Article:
One has only to ask oneself what are the most important characteristics of a real learning situation, in order to then understand why not more of this is going on in the schools. For learning to go on, yes, there has to be a learner and a teacher (the teacher doesn’t have to be a person, and in fact it’s often not), and you might say in that regard the schools have it right.
But what the schools have overlooked, what they still overlook, is on the one hand the readiness of the student, the readiness for learning which includes an interest in learning, and on the other hand, the teacher’s, at least to some substantial degree, mastery of the subject being taught. Go into almost any classroom and you will see little interest of readiness on the student’s part, or subject matter mastery on the part of the teacher.
Ask yourselves where do schools seem to be working well, that is, where are there motivated and interested students who are learning with the help of knowledgeable and skillful teachers, those who are teaching, or better sharing with the students what they know?
Here are three examples of where it does seem to work: Most elementary schools, where children younger than 8 or 9 bring right into the classroom with them the excitement of learning all kinds of things that has been going on within and about them almost since the day they were born. The bottle neck is of course the 3rd or 4th grade, for at that point too often the natural and spontaneous learning about themselves and about the world around them comes to a halt and for most kids it never returns, at least in school in class.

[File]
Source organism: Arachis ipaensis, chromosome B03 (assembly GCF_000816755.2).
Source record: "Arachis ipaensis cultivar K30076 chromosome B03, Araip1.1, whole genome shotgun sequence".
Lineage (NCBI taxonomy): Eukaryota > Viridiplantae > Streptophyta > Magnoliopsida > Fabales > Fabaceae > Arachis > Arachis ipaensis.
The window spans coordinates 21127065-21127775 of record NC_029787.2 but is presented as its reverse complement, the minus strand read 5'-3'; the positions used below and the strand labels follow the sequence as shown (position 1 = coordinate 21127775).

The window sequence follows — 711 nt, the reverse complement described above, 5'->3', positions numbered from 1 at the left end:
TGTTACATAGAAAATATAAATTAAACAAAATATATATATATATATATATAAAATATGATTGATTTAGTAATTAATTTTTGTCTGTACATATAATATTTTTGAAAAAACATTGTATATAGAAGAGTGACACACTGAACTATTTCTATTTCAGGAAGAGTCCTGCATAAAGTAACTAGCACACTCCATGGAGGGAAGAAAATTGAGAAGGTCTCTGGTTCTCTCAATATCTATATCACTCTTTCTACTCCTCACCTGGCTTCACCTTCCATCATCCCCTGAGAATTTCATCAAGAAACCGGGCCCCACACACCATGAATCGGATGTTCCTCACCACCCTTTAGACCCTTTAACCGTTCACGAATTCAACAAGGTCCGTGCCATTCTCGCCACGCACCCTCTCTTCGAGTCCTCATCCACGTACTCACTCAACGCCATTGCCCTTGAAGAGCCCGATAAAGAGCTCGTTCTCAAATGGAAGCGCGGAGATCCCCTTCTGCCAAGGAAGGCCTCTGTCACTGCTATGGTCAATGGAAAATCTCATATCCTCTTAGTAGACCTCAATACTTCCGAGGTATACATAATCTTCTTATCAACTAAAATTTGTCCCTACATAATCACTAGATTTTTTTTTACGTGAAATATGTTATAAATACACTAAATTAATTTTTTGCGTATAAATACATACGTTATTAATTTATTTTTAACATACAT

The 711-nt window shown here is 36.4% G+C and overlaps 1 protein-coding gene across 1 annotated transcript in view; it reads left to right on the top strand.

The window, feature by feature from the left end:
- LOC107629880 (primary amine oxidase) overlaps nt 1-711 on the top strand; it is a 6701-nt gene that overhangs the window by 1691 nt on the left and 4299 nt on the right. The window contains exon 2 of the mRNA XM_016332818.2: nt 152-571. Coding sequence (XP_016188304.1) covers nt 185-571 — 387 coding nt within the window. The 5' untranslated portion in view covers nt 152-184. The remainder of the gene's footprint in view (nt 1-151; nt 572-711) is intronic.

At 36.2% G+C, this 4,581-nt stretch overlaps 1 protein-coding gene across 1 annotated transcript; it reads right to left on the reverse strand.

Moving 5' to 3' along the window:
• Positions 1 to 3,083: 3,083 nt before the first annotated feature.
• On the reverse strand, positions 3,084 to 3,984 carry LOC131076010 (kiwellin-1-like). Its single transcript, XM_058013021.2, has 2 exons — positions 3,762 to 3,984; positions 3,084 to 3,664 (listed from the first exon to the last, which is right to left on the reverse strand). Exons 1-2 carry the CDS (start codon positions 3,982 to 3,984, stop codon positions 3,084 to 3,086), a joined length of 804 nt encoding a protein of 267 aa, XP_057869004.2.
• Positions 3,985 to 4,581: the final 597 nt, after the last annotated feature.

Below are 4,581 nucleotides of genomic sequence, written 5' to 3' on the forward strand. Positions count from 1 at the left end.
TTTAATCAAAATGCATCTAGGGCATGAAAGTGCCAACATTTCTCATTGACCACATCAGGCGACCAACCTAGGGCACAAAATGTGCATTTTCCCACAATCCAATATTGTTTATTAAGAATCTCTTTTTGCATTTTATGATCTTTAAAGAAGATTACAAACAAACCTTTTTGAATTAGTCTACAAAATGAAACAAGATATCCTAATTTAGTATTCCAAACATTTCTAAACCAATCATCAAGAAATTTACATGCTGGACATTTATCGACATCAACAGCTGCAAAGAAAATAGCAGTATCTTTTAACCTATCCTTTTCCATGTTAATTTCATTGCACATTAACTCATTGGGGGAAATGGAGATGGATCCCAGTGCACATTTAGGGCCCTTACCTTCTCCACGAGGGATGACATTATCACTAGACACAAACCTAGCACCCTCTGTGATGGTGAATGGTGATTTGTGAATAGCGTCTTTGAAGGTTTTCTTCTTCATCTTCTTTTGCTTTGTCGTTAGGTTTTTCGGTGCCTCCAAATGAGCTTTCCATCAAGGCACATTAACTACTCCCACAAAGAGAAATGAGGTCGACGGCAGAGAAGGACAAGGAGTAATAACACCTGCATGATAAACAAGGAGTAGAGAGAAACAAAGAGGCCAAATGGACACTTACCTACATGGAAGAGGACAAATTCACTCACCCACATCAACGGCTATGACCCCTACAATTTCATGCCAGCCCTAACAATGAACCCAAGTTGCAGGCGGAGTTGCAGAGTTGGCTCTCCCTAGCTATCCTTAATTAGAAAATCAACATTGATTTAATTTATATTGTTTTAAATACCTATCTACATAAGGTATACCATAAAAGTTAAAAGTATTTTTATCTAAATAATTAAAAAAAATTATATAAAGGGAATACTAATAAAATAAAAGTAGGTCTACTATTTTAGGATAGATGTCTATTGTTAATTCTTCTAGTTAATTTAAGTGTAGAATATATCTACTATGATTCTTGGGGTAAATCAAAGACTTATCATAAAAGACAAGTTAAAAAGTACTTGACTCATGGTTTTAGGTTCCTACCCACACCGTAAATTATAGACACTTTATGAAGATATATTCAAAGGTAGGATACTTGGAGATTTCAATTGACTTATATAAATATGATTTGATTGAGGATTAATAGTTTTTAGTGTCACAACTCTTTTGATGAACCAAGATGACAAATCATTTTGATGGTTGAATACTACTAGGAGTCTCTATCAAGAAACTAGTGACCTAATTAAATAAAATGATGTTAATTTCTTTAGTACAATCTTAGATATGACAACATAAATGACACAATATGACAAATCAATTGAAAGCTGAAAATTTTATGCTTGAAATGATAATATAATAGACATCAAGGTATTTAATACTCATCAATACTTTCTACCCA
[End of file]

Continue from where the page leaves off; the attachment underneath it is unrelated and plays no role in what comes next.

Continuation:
Other areas where the schools do seem to be working: what I will call the “electives,” the subject areas that the children have chosen themselves in line with their own interests, activities and subjects such as theater arts, music, athletics, the fine arts and crafts, and if we would allow it to happen more in our schools, shop, or the vocations. These are the areas where schools as presently constituted could succeed, turning out graduates having acquired the appropriate skills to go on into an area of their own choosing.
What was it that enabled this to happen? The interest, the motivation on the part of the students, and, on the part of the teachers, the fact that they themselves were active practitioners of what they were teaching, —be they musicians, basketball players, carpenters, artists,…